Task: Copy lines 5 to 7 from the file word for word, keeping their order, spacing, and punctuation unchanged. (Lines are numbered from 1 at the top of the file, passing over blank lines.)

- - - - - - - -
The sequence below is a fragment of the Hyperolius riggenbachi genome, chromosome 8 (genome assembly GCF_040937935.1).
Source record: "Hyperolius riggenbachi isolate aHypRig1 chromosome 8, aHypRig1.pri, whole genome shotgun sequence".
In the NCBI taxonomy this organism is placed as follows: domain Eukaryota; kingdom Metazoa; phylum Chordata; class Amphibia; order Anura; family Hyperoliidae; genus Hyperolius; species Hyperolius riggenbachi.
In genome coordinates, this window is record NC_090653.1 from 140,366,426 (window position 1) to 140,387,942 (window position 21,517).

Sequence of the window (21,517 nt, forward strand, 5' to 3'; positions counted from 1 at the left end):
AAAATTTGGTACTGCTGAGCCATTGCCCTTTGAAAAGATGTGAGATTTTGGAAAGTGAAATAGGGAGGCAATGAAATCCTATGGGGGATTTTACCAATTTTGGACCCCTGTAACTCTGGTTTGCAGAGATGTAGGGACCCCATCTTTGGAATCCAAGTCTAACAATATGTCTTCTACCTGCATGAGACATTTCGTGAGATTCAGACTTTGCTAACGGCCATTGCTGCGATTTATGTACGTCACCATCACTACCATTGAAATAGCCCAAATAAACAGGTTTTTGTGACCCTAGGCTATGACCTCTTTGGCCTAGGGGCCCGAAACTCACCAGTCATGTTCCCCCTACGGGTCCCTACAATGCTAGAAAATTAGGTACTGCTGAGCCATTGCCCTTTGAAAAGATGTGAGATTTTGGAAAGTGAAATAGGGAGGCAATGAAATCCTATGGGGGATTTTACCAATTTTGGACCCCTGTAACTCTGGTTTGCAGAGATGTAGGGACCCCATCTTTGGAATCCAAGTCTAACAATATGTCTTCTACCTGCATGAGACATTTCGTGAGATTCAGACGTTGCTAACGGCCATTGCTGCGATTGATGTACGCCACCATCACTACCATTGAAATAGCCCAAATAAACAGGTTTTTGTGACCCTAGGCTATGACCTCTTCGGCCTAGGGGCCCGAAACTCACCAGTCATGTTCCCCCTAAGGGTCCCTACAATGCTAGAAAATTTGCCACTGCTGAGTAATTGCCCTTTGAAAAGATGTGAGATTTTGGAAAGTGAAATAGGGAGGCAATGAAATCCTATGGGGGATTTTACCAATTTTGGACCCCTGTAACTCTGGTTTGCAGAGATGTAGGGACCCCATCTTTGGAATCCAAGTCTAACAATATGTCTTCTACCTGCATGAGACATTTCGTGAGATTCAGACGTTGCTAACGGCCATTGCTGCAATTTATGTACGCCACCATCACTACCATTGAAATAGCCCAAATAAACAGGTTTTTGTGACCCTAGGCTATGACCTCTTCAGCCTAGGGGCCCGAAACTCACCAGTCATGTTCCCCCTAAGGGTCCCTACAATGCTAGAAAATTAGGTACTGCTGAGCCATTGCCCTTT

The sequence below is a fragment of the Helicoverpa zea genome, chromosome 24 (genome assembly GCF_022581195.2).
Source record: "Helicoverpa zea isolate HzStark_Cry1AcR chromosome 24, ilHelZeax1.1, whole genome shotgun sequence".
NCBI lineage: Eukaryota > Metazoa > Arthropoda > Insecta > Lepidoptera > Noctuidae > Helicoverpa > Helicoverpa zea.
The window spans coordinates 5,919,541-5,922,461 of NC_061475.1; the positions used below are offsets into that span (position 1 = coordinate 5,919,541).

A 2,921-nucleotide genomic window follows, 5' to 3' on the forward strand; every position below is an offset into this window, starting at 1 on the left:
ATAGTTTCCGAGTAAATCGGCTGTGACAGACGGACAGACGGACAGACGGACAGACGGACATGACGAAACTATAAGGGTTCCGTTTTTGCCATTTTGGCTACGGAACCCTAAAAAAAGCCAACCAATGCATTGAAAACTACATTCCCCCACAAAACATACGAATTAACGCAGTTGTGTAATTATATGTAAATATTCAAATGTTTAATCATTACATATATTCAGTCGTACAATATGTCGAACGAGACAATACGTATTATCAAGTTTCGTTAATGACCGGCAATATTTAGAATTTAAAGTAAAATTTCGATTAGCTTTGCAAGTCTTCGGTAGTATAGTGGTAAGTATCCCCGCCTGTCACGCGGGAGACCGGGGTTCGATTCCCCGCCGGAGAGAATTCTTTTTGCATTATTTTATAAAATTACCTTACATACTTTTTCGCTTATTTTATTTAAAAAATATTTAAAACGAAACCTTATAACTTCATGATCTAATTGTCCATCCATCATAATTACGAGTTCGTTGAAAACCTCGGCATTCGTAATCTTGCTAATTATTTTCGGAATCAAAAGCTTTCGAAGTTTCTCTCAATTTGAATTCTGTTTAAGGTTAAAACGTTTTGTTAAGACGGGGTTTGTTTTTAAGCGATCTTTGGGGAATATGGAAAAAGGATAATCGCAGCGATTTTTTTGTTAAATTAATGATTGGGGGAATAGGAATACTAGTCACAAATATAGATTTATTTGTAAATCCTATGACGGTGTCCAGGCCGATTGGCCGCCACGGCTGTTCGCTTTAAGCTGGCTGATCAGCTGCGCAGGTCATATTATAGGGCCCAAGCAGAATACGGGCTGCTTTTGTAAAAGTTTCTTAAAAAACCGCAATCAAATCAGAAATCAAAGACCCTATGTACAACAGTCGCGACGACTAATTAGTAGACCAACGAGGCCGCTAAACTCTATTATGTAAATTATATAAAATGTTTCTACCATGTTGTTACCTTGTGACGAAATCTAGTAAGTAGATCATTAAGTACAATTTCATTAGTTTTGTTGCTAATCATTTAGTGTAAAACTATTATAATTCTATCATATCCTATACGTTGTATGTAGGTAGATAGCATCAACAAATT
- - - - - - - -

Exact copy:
Sequence of the window (21,517 nt, forward strand, 5' to 3'; positions counted from 1 at the left end):
AAAATTTGGTACTGCTGAGCCATTGCCCTTTGAAAAGATGTGAGATTTTGGAAAGTGAAATAGGGAGGCAATGAAATCCTATGGGGGATTTTACCAATTTTGGACCCCTGTAACTCTGGTTTGCAGAGATGTAGGGACCCCATCTTTGGAATCCAAGTCTAACAATATGTCTTCTACCTGCATGAGACATTTCGTGAGATTCAGACTTTGCTAACGGCCATTGCTGCGATTTATGTACGTCACCATCACTACCATTGAAATAGCCCAAATAAACAGGTTTTTGTGACCCTAGGCTATGACCTCTTTGGCCTAGGGGCCCGAAACTCACCAGTCATGTTCCCCCTACGGGTCCCTACAATGCTAGAAAATTAGGTACTGCTGAGCCATTGCCCTTTGAAAAGATGTGAGATTTTGGAAAGTGAAATAGGGAGGCAATGAAATCCTATGGGGGATTTTACCAATTTTGGACCCCTGTAACTCTGGTTTGCAGAGATGTAGGGACCCCATCTTTGGAATCCAAGTCTAACAATATGTCTTCTACCTGCATGAGACATTTCGTGAGATTCAGACGTTGCTAACGGCCATTGCTGCGATTGATGTACGCCACCATCACTACCATTGAAATAGCCCAAATAAACAGGTTTTTGTGACCCTAGGCTATGACCTCTTCGGCCTAGGGGCCCGAAACTCACCAGTCATGTTCCCCCTAAGGGTCCCTACAATGCTAGAAAATTTGCCACTGCTGAGTAATTGCCCTTTGAAAAGATGTGAGATTTTGGAAAGTGAAATAGGGAGGCAATGAAATCCTATGGGGGATTTTACCAATTTTGGACCCCTGTAACTCTGGTTTGCAGAGATGTAGGGACCCCATCTTTGGAATCCAAGTCTAACAATATGTCTTCTACCTGCATGAGACATTTCGTGAGATTCAGACGTTGCTAACGGCCATTGCTGCAATTTATGTACGCCACCATCACTACCATTGAAATAGCCCAAATAAACAGGTTTTTGTGACCCTAGGCTATGACCTCTTCAGCCTAGGGGCCCGAAACTCACCAGTCATGTTCCCCCTAAGGGTCCCTACAATGCTAGAAAATTAGGTACTGCTGAGCCATTGCCCTTT

The sequence below is a fragment of the Helicoverpa zea genome, chromosome 24 (genome assembly GCF_022581195.2).